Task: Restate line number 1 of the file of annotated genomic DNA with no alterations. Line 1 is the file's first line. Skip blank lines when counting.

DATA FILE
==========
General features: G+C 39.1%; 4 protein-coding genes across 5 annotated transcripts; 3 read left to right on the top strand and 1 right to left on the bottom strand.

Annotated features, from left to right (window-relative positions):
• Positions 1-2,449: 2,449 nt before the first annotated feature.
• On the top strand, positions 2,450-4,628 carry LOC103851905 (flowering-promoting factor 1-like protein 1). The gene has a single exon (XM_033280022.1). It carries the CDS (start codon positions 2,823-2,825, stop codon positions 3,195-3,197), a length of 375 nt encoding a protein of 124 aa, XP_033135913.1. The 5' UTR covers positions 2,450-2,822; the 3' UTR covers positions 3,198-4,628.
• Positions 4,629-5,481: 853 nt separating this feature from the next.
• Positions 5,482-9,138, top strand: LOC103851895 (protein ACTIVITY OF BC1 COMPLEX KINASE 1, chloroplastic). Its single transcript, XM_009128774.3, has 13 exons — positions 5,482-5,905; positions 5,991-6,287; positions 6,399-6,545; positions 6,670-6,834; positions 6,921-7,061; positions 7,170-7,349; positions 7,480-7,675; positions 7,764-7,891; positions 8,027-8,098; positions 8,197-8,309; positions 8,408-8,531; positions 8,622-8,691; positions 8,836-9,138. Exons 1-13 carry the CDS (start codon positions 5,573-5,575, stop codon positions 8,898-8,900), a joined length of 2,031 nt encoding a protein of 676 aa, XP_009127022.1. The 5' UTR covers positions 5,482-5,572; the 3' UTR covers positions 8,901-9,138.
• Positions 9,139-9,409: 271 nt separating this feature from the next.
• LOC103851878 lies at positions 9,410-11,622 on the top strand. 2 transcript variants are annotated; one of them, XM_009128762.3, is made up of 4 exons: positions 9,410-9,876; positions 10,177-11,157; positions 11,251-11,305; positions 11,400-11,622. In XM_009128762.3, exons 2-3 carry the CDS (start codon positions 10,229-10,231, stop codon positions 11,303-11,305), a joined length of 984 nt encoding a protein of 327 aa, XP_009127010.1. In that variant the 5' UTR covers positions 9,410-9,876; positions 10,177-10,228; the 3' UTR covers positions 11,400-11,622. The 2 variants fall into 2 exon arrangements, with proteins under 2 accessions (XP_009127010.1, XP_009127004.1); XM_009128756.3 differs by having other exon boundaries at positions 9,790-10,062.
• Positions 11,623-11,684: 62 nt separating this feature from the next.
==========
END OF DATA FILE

General features: G+C 39.1%; 4 protein-coding genes across 5 annotated transcripts; 3 read left to right on the top strand and 1 right to left on the bottom strand.